Liver cirrhosis is a precancerous state, and more than 80% of patients in the general population who develop HCC have cirrhosis. In contrast with the general population, cirrhosis of the liver itself was identified in only 8 of the 46 cases with ectopic HCC. Although serologic testing for HBV or HCV is not available for all reported cases, only two patients demonstrated positive HBV marker and five patients demonstrated positive HCV marker. Few of the lesions, including the one observed in the present case, showed normal liver parenchyma around the HCC. The normal liver parenchyma must have been completely replaced by the HCC. Furthermore, the serum AFP levels were higher than 1,000 ng/ml in 20 of 46 patients (43%), which, according to a Japanese survey, is higher than that in HCC (28%) [4]. Based on these findings, HCC could arise in extrahepatic liver tissue before or in the absence of cirrhosis, and it is likely that nonviral factors are involved in the carcinogenesis. The present case had the common characteristics of ectopic HCC described above, i.e., the mother livers were not cirrhotic, there was neither HBV nor HCV infection, and serum AFP levels were high.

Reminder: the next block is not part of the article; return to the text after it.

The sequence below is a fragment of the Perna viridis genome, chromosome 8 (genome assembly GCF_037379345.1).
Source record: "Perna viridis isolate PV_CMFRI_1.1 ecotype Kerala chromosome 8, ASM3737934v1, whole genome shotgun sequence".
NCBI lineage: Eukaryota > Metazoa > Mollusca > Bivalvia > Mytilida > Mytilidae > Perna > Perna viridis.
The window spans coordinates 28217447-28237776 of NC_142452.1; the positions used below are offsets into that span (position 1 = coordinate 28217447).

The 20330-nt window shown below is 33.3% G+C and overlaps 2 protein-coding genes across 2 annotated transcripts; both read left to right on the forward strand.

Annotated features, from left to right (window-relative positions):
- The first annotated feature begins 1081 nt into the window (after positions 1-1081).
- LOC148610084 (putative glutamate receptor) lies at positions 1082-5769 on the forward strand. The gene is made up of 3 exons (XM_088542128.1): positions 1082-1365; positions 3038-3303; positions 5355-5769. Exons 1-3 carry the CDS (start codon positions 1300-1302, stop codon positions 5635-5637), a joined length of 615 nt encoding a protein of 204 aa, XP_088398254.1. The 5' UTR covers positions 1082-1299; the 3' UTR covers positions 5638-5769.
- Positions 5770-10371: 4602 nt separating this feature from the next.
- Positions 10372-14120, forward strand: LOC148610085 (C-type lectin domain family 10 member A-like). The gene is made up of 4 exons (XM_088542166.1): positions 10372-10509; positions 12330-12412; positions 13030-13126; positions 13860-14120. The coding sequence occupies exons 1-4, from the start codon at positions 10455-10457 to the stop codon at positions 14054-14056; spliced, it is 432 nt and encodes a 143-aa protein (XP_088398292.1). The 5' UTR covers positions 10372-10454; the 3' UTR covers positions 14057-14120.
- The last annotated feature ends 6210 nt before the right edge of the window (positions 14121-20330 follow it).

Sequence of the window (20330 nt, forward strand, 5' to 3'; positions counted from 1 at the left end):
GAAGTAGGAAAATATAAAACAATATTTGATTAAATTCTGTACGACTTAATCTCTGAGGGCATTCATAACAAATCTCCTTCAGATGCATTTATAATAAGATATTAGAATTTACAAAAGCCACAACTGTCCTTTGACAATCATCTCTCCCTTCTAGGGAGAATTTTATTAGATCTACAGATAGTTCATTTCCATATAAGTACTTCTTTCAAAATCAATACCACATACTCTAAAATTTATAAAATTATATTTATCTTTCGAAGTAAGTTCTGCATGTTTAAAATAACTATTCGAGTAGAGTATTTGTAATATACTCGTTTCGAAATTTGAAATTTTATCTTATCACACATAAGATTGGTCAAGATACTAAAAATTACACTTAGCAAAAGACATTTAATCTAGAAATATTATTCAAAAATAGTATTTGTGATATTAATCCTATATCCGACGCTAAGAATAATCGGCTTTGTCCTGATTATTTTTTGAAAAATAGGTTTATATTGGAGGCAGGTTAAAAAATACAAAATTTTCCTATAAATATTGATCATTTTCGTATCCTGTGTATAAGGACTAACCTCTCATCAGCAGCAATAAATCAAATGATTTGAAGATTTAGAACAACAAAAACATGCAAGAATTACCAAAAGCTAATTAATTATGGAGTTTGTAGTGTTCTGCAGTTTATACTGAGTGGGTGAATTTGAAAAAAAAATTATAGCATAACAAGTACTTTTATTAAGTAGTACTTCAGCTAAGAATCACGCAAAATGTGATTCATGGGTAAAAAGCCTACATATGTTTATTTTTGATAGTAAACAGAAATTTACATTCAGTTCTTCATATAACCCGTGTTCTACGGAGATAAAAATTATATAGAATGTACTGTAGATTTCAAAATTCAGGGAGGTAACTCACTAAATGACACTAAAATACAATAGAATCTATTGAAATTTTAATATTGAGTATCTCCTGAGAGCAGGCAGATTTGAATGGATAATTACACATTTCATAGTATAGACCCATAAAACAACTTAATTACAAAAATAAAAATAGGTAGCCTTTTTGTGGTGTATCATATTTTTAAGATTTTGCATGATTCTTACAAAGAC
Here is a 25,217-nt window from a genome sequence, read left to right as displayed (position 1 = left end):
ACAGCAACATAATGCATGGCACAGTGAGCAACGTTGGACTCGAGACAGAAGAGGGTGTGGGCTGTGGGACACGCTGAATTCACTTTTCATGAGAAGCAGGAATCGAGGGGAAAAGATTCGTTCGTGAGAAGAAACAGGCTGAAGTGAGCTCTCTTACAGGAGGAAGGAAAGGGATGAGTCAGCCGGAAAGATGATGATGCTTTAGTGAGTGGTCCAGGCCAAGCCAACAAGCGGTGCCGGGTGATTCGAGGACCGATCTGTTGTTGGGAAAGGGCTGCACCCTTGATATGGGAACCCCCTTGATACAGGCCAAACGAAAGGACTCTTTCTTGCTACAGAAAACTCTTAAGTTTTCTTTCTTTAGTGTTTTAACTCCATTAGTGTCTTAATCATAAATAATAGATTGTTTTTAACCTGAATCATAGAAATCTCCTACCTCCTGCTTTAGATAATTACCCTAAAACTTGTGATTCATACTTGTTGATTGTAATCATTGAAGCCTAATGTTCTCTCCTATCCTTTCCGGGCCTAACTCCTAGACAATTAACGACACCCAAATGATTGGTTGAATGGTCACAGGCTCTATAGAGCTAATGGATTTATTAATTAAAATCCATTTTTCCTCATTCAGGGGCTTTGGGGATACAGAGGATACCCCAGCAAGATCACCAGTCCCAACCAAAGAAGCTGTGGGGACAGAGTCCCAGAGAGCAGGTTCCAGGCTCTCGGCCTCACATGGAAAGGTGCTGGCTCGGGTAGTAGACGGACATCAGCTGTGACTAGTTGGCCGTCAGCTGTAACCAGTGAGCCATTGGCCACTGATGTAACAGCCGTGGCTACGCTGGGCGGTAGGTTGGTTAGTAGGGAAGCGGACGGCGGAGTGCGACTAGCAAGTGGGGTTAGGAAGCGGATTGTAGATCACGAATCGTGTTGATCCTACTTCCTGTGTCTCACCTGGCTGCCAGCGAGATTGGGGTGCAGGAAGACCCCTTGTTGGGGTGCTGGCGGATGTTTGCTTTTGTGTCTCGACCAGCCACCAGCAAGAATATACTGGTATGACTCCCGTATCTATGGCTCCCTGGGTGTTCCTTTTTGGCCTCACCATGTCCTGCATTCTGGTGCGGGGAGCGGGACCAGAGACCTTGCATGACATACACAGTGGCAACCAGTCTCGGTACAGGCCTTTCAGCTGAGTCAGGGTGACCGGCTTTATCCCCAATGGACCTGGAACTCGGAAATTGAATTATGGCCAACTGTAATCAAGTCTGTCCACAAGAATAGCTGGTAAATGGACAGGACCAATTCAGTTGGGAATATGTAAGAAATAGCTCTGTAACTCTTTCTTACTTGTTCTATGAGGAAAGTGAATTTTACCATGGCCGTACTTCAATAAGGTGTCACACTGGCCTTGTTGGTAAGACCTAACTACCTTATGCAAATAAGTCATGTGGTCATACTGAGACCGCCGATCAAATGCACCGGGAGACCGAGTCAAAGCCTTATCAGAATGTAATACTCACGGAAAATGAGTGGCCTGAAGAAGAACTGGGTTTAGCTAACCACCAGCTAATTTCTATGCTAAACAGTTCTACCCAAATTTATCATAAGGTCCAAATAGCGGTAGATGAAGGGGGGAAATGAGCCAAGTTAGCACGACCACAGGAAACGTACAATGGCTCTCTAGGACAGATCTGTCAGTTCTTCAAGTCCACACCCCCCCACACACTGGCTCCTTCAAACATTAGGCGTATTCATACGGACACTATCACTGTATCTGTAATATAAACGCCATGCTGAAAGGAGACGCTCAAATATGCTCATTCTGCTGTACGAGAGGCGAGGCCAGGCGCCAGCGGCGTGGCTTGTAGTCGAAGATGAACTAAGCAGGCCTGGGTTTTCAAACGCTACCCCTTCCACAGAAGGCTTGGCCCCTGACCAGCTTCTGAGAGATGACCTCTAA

Extrahepatic liver tissue could have increased neoplastic potential because the abnormal arterial supply or venous and biliary drainage within the extrahepatic liver tissue may increase the tissue's exposure to various chemical carcinogens [5,6]. The ectopic HCC was located in the left triangular ligament of the liver in 4 of the 46 patients. Those located in the left triangular ligament, excluding the current case, were revealed because of intraperitonial bleeding due to rupture of the tumor. Rupture of the tumor was observed in 5 of 46 patients. A tumor in the left triangular ligament of the liver may be prone to rupture because of mechanical force generated by movement of the diaphragm.

Ectopic HCCs are surgically resected if possible, with a favorable prognosis. The resection of an ectopic HCC can be curative because the carcinogenetic potential of these tumors is usually limited to the ectopic liver itself [5]. Laparoscopic resection of HCC is a safe and feasible alternative to open surgery if the indications are appropriate [7]. As a result, two cases were thus identified, including the present case, of laparoscopically resected ectopic HCC [8].